Hello reading friends!

Where did April go? Not much reading achieved this month as I was lucky enough to spend time with family, but still three excellent books to recommend.

Also, please drop by on the 17th May when I’ll be enjoying an author Heart-to-Heart with Australian author, Kelly Rimmer, when she reveals the real life events that inspired her historical fiction.

In the meantime, stay safe and happy reading!


I’ve mentioned before that it was a friend who insisted I read Charity Norman, so I began with The Secrets of Strangers, which is fantastic, and knew I would read more. After the Fall opens with Martha McNamara and her family moving from England to New Zealand, where they long to embrace a healthy lifestyle and plan a fresh start. However, when five-year-old Finn falls from a balcony, we discover Martha is harbouring secrets and by weaving back and forth between the hospital and events leading to the accident, troubling truths are revealed.

There is lots about Norman’s writing style to enjoy, but I particularly liked the characterisation. Martha, Kit (Martha’s husband), Finn and Charlie (five-year-old twins) are all well rounded, but it was the dialogue between Martha and her sixteen-year-old daughter, Sacha, that particularly rang true. Set against remote sweeping vistas filled with mountains and sandy coves, the family explores, riding horses, but Norman also introduces us to the darker side of New Zealand life. One I hadn’t considered. Norman is a master of effortlessly intertwining the past and present, making this a deceptively easy read, but there is also plenty to consider, making it an excellent book club choice. For those interested in Maori traditions, the reader is treated to a sprinkling of folklore – just enough to make me want to learn more. After the Fall is a page-turning family drama, recommended for lovers of Diane Chamberlain, Kelly Rimmer and Jodi Picoult.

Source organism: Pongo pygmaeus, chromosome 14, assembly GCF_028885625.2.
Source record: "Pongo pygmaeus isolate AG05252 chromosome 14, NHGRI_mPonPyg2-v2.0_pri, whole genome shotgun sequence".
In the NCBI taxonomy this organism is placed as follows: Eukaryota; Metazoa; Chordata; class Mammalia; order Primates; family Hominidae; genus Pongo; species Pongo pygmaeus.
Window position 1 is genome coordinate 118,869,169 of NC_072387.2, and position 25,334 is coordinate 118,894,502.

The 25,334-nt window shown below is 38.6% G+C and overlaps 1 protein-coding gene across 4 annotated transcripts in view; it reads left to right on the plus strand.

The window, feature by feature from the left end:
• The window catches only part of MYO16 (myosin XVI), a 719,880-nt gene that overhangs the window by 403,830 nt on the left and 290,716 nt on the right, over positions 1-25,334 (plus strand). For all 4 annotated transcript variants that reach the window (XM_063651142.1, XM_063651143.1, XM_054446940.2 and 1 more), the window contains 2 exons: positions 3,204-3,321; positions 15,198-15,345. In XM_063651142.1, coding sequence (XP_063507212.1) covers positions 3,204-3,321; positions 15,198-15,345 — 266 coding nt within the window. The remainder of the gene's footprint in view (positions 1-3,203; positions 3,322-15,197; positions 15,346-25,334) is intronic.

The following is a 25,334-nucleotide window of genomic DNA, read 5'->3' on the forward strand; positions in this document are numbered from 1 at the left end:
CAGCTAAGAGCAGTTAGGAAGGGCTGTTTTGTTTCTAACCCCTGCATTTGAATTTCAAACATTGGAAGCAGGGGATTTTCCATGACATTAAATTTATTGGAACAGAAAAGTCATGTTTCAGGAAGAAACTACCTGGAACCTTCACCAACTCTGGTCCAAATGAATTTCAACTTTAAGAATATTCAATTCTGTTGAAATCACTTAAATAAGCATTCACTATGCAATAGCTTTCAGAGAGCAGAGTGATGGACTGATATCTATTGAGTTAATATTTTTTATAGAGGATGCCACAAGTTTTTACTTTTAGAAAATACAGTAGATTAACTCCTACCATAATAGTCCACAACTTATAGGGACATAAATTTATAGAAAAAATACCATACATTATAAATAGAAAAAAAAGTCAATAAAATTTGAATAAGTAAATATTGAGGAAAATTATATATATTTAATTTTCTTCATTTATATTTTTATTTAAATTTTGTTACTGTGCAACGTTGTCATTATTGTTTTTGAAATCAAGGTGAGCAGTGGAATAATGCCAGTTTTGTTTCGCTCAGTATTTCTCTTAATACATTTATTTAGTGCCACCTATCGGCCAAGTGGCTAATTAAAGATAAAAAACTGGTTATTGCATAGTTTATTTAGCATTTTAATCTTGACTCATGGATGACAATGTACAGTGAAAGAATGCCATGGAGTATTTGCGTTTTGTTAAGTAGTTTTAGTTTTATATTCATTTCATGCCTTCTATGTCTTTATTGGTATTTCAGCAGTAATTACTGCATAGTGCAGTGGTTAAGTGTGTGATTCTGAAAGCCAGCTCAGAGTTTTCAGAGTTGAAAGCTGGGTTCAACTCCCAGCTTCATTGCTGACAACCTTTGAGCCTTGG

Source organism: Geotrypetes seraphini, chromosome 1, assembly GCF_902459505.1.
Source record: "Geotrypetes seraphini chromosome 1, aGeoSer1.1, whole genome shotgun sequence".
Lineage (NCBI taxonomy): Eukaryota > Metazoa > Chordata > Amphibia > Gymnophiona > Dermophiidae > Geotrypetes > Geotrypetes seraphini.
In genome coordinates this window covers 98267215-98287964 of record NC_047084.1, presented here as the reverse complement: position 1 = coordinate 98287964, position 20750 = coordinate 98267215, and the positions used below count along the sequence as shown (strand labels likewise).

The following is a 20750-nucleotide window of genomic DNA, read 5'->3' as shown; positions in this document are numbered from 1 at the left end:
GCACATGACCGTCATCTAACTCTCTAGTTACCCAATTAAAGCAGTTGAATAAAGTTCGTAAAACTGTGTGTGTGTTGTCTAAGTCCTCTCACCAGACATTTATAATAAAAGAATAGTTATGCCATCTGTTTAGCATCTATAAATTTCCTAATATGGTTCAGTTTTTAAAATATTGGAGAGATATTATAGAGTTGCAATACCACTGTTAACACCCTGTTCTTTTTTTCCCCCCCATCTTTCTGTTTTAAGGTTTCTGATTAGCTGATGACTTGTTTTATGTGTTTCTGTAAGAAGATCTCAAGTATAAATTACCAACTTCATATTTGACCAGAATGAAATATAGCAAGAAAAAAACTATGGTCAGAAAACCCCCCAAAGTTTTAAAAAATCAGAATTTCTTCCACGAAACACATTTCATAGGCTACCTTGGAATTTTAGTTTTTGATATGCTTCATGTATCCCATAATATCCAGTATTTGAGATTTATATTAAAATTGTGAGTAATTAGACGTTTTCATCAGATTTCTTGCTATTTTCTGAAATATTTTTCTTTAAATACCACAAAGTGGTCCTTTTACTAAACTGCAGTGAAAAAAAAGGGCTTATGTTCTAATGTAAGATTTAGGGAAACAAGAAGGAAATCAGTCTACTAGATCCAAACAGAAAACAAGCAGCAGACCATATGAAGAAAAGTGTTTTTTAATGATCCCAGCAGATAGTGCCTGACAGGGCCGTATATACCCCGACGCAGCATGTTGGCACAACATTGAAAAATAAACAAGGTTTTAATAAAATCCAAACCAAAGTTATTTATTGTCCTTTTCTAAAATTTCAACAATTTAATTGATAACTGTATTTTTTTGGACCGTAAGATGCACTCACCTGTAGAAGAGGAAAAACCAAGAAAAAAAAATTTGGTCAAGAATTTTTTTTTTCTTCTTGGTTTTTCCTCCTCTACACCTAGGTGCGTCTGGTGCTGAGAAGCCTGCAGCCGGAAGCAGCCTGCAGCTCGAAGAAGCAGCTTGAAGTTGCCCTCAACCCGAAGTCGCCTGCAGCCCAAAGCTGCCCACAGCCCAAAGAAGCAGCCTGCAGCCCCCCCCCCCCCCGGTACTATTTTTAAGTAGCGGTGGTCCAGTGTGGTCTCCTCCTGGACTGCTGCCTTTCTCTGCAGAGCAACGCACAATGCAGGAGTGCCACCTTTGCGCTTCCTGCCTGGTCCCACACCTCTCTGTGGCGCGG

The 1980s Glasgow that author, Douglas Stuart creates is a bleak one; a city of tenement schemes where men are out of work, women make do, and weans (children) roam the streets. The place we find young Hugh (Shuggie) Bain trying to make sense of the world, when the adults around him are kicking hard, desperate to stay afloat.

Shuggie adores his mum, Agnes, who in turn finds solace in cheap lager when her taxi-driver husband plays away during night shifts. As Agnes fantasises about a life beyond benefits and buying from a catalogue, young Shuggie fends off bullies who insist he’s ‘no right’.

Shuggie’s devotion to Agnes will break even the hardest of hearts, but the Glasgow humour that underpins scheme life lifts the tale, finding hope amongst the misery. Also, Stuart’s keen eye for the mannerisms of the women of the schemes, arms folded like car bumpers, make this a worthy Booker Prize winner. Shuggie Bain is about love, family, poverty, addiction, and dreams for something more – all beautifully, sensitivity drawn.


The Little Prince by Antoine De Saint-Exupéry is a children’s classic I’ve heard recommended time and again and was delighted when it was suggested reading on a recent flash fiction course. First published in French in the 1940s, it’s known for its illustrations, also drawn by Saint-Exupéry, as much as it’s quirky hero – the little Prince. It’s a short book packed with wisdom, not only for children but for adults too… This is my secret. It’s very simple. Only the heart sees clearly. The eyes don’t see what’s important…

The Little Prince is a gentle allegory with a powerful message. One for lovers of The Boy, The Mole, The Fox and The Horse by Charlie Mackesy.


Published by Rae Cowie

Check out my bookish chat at raecowie.com

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